According to BND, the Bank’s general deposits are backed solely by the “good faith and credit” of North Dakota. Deposits, regardless of size or account holder, are not FDIC-insured, meaning that there would be no insurance to cover lost deposits if the Bank were to fail. For a state that had an oil output valued at over $22 billion in 2012, this isn’t a problem. If there is ever a year when liabilities exceed assets, North Dakota could simply tap into its abundant natural resources so taxpayers don’t have to foot the bill.
New Jersey lacks the natural resource reserves or any other not already committed guaranteed revenue streams to avoid passing potentially debilitating burdens onto taxpayers, leaving the state vulnerable to costs that far outweigh the benefits.
Significant startup costs
Starting up a state-owned bank is not as simple as just moving money from one bank account to another. There are enormous costs associated with the move that may result in serious challenges for the state.
According to the New England Public Policy Center in a research report (May 2011) prepared on a Massachusetts proposal to start a bank said the state’s economy could be harmed:
“The potential costs of starting up a state-owned bank could be significant. Capitalizing a new bank along the lines of the initial size of BND—but scaled up to reflect the current size of the Massachusetts economy—would require funds roughly equal to one-fifth of the state’s general obligation debt. Transferring funds from existing private bank accounts and the investment fund of the Massachusetts Municipal Depository Trust would result in cutbacks in existing sources of credit. To the extent that these funds are now used to finance activities in Massachusetts, the state economy would be affected.”
There are many promises being made about the potential for the bank and how it would affect the state’s economy. But many of those promises are overblown. Again, from the New England Public Policy Center in a Research Report (May 2011) it concludes:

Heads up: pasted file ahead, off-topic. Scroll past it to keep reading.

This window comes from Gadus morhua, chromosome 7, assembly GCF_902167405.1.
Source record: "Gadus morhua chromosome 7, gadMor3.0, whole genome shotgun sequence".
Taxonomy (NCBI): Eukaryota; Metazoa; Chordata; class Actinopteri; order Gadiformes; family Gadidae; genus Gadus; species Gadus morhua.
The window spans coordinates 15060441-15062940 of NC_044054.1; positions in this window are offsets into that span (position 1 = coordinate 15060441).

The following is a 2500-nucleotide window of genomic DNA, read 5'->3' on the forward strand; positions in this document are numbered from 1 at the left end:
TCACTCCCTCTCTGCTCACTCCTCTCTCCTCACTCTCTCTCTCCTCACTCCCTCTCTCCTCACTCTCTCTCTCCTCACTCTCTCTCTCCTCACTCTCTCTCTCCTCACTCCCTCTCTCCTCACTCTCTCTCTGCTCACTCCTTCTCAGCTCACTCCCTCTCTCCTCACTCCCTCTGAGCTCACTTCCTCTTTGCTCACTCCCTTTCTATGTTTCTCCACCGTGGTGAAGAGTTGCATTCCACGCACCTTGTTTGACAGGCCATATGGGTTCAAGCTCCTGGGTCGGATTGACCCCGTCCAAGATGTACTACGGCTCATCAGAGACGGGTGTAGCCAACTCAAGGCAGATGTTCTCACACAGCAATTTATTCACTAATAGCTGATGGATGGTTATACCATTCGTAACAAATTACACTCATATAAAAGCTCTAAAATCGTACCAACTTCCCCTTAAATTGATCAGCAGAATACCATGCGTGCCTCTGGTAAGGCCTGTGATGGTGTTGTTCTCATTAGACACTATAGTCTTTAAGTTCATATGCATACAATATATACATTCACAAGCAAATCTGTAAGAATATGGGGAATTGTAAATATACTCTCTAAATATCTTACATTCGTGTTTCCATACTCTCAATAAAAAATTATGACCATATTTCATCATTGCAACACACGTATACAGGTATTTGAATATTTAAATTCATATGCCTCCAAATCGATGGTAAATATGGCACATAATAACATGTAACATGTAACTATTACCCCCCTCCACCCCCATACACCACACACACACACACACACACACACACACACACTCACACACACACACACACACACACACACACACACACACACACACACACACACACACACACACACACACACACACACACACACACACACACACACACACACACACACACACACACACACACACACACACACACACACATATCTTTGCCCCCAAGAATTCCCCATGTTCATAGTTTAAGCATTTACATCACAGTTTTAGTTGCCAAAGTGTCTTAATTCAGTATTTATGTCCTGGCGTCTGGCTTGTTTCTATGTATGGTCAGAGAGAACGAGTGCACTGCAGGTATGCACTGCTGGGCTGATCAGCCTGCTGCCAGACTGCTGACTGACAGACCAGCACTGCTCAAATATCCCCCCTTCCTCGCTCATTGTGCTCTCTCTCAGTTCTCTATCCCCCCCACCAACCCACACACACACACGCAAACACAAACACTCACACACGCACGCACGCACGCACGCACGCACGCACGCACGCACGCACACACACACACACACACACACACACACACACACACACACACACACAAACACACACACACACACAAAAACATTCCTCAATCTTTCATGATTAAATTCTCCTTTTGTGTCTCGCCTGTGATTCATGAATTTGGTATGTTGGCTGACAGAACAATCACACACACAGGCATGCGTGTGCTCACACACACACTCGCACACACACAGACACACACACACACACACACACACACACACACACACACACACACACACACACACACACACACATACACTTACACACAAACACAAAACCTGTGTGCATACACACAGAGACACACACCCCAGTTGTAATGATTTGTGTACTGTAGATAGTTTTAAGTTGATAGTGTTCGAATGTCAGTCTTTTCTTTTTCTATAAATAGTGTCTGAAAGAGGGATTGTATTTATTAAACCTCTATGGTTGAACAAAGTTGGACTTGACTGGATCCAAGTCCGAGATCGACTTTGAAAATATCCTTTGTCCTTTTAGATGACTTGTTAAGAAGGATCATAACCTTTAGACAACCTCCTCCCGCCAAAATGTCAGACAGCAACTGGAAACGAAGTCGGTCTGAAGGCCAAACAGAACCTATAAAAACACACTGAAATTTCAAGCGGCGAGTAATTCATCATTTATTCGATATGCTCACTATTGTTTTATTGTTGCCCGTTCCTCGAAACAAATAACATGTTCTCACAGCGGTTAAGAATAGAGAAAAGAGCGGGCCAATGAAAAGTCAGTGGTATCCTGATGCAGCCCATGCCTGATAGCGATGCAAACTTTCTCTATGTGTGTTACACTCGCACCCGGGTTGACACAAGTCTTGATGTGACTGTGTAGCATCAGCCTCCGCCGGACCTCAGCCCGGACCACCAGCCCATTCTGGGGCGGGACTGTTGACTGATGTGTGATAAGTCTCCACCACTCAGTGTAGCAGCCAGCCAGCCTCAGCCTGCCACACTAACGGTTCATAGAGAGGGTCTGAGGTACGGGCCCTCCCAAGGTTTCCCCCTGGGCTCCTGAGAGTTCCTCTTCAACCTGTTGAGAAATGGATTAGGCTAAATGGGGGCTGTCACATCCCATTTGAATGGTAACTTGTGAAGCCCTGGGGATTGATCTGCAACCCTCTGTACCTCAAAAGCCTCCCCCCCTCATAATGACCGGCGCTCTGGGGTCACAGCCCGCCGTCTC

“With the possible exception of the Great Depression, BND’s contributions to stabilizing the state economy and finances appear to have been relatively minor. The North Dakota economy has exhibited considerable sensitivity to commodity prices. Judging by indicators such as unemployment, personal income, and mortgage foreclosures, the state’s economy has not been more stable than that of South Dakota, which has many similar characteristics but no state-owned bank. While the government of North Dakota receives dividend-type payments from the Bank of North Dakota, it relies much more heavily on traditional fiscal stabilization funds to smooth out its overall revenue stream. These findings suggest that Massachusetts and other states should continue to pursue their stabilization goals primarily by encouraging a diversified mix of economic activities and revenue sources, and by maintaining or even augmenting their use of rainy day funds to smooth public service provision during the business cycle.”
The governor’s dedicated piggy bank
Even if a public bank plan managed to account for the economic incompatibilities present, there is still a very concerning lack of good governance inherent in BND’s makeup. New Jersey is a state infamous for making transactional deals that are both politically motivated and rarely benefit average New Jerseyans. The recent decision in the Assembly to give police and fire unions control over their investment decisions in their pension funds while leaving the downside risk – the moral hazard – in the hands of taxpayers, is a textbook example of New Jersey’s transactional politics.